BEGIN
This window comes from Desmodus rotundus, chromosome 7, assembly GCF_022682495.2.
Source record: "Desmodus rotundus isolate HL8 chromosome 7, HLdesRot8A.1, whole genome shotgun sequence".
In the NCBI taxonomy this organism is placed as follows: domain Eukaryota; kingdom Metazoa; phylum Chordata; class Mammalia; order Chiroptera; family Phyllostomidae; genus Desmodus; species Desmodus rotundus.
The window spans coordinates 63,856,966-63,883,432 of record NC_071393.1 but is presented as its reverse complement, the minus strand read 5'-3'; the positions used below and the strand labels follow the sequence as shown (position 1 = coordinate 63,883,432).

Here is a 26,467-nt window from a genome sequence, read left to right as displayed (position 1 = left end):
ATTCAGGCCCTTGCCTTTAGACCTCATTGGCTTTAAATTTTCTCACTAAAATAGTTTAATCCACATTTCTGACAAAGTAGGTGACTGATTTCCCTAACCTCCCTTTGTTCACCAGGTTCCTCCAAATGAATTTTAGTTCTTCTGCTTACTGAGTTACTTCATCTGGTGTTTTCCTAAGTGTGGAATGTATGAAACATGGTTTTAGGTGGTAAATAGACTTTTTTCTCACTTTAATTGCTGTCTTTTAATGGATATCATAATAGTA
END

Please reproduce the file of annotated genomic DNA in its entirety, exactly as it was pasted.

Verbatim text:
This window comes from Desmodus rotundus, chromosome 7, assembly GCF_022682495.2.
Source record: "Desmodus rotundus isolate HL8 chromosome 7, HLdesRot8A.1, whole genome shotgun sequence".
In the NCBI taxonomy this organism is placed as follows: domain Eukaryota; kingdom Metazoa; phylum Chordata; class Mammalia; order Chiroptera; family Phyllostomidae; genus Desmodus; species Desmodus rotundus.
The window spans coordinates 63,856,966-63,883,432 of record NC_071393.1 but is presented as its reverse complement, the minus strand read 5'-3'; the positions used below and the strand labels follow the sequence as shown (position 1 = coordinate 63,883,432).

Here is a 26,467-nt window from a genome sequence, read left to right as displayed (position 1 = left end):
ATTCAGGCCCTTGCCTTTAGACCTCATTGGCTTTAAATTTTCTCACTAAAATAGTTTAATCCACATTTCTGACAAAGTAGGTGACTGATTTCCCTAACCTCCCTTTGTTCACCAGGTTCCTCCAAATGAATTTTAGTTCTTCTGCTTACTGAGTTACTTCATCTGGTGTTTTCCTAAGTGTGGAATGTATGAAACATGGTTTTAGGTGGTAAATAGACTTTTTTCTCACTTTAATTGCTGTCTTTTAATGGATATCATAATAGTA